The graduating class of 2021 shared a single emotion: preservation. Being able to survive the most recent years strengthened the class and created a sense of connection and family between its members.
During Saturday’s commencement, the host, campus Associate Dean of Students Alfred Day, recognized the original settlers of the Berkeley area, the Huchiun. He acknowledged everyone benefits from the land in the Berkeley area and that it is the responsibility of the UC Berkeley community to acknowledge these original residents and their current prosperity.
“Consistent with our values of community diversity and inclusion, we have a responsibility to acknowledge and make visible the university’s relationship to Native peoples,” Day said at the event.
After this acknowledgment, Day introduced the student speaker, Sahar Formoli, a student from Sacramento who graduated with a double major in political science and molecular and cell biology.
Formoli began her speech by reminiscing on her acceptance, a shared event that all the graduates experienced.
“I didn’t read the entire acceptance letter, only the part that said welcome, and that’s how I felt: welcomed,” Formoli said at the ceremony. “That didn’t stop me from feeling like an impostor.”
Formoli said even though all of the staff on campus and students had accepted her, she still felt that she was less capable than the other students on campus and thus unwanted.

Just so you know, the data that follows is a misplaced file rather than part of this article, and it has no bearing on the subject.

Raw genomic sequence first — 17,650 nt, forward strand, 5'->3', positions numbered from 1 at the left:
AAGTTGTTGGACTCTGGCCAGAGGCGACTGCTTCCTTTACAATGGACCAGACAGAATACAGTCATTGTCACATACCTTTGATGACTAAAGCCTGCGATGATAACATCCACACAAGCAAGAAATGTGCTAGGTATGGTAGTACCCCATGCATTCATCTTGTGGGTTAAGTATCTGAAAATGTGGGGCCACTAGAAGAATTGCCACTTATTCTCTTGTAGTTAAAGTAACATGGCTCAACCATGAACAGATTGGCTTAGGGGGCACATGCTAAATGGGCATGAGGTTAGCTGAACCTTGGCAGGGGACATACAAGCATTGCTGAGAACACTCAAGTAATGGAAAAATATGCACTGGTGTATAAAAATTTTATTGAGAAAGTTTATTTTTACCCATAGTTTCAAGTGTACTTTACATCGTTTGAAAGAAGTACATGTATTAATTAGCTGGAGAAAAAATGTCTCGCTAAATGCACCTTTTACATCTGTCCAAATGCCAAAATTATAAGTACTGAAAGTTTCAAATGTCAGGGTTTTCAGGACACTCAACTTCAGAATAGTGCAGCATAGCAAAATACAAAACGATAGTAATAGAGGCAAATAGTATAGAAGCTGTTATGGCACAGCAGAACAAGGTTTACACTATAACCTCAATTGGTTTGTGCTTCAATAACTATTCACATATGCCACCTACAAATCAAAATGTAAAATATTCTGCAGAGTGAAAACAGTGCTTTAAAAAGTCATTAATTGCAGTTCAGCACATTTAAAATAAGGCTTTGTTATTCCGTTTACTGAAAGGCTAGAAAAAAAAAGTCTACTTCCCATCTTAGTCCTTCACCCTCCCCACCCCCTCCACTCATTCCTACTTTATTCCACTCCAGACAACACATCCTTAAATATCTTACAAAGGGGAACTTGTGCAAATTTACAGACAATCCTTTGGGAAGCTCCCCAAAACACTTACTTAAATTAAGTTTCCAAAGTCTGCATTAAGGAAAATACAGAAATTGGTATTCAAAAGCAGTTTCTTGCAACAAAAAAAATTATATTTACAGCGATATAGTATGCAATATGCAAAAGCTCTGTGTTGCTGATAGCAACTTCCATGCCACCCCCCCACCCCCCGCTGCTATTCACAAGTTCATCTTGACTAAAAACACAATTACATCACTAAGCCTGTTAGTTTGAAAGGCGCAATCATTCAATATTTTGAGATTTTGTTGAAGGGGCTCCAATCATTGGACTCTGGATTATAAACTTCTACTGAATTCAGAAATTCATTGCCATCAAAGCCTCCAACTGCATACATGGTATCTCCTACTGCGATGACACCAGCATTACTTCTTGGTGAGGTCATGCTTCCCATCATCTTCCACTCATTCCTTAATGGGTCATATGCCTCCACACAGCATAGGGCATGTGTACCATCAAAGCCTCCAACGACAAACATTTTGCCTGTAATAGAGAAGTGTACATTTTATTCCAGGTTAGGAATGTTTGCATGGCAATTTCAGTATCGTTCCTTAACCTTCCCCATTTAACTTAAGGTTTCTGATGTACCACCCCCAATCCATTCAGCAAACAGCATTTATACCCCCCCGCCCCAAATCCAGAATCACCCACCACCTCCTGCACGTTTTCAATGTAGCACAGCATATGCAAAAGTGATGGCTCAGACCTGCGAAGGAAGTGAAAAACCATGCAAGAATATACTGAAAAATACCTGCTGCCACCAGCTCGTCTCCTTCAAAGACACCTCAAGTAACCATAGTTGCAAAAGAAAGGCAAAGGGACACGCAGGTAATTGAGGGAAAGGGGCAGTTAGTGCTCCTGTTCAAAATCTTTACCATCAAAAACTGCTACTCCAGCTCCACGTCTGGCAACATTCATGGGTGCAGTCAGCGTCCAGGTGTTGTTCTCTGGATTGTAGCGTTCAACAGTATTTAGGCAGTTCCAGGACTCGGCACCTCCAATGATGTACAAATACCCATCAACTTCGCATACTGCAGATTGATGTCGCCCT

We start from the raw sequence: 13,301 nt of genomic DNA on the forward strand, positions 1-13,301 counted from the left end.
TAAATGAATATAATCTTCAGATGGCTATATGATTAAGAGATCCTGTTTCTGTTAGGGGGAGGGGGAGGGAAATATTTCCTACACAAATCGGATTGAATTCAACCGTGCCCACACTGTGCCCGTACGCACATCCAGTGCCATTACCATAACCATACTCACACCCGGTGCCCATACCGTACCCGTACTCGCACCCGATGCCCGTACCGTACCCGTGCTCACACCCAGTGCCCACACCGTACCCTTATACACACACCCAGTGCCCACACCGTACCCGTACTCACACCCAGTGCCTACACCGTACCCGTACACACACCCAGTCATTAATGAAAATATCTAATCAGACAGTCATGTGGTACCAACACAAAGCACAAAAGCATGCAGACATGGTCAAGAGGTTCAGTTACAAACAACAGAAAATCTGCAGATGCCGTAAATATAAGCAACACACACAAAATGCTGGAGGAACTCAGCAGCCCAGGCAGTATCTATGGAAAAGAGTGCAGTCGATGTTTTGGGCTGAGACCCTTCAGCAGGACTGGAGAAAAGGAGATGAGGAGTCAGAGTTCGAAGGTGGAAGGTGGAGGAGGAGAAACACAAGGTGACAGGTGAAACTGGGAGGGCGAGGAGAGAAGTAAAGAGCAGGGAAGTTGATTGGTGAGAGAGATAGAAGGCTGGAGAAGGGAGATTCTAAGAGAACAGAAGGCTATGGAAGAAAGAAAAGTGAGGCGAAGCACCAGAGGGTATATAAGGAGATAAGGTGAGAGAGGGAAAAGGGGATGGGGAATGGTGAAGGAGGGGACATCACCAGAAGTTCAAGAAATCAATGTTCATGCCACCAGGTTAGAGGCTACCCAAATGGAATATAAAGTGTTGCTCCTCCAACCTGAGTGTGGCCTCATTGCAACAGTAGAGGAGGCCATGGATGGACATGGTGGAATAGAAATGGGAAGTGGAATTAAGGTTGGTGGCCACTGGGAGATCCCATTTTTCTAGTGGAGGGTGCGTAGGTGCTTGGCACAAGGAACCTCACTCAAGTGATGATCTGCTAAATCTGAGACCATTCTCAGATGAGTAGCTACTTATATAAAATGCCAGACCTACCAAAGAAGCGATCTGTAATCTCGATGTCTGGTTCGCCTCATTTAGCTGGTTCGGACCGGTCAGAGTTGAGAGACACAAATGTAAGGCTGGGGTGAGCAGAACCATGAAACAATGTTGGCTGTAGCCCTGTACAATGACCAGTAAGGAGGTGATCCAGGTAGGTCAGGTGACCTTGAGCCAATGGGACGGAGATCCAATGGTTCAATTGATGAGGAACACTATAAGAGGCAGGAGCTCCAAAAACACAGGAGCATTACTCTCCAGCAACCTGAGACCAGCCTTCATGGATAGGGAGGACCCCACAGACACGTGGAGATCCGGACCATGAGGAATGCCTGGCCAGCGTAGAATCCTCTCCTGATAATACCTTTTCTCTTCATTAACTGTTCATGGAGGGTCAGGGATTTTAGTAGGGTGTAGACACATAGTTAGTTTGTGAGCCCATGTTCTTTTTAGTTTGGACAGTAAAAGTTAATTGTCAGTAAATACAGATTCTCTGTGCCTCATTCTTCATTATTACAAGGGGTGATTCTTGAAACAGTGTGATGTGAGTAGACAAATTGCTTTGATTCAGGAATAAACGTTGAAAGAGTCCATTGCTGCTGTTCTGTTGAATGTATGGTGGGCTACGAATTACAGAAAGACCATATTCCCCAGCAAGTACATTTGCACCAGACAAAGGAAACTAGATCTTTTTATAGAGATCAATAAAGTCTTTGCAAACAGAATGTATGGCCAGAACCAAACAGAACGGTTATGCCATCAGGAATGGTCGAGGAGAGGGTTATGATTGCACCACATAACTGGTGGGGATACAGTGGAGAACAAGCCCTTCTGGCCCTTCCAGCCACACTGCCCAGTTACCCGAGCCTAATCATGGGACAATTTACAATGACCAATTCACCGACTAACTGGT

She shared how she felt during one of her professor’s office hours when she told the professor, who was also from Sacramento, that her current goal was just to be able to graduate.
In response, her professor then told her she was “capable of anything,” according to Formoli.
Formoli said the best advice she received was that the only limitations that exist are the ones you allow.
“We are an incredibly diverse class of students from every background. Our life experiences made us who we are and have proven time and time again that we can do anything,” Formoli said. “We are a part of a university that led the free speech movement; a university that didn’t back down from a fight for justice; a university that, regardless of what the world said, marched forward for a fight for justice.”
Keynote speaker and UC Berkeley Chancellor Carol Christ was the final speaker of the ceremony.
Christ opened her speech by congratulating the graduating class and celebrating its success even through the pandemic.
“Let me begin by offering my deepest and most heartfelt congratulations to the members of this remarkable and resilient graduating class,” Christ said at the event. “Though the fates saw fit to place unprecedented and unforeseen challenges in your path, you kept your eyes on the prize, you persevered and prevailed.”
She noted getting a bachelor’s degree is challenging during a regular time, making it even more difficult to do so given the disruption COVID-19 has caused.
Christ shared her thankfulness that it was possible to hold the graduation in person, without a Zoom screen. She added that she was thankful family members were able to join the graduating students during the celebrations.
“Hold tight to all the things you carry from Berkeley, and may they serve you and the world around you well,” Christ said to end the event. “We are immensely proud of what you have done, and even more of who you will become. Roll on, you Bears.”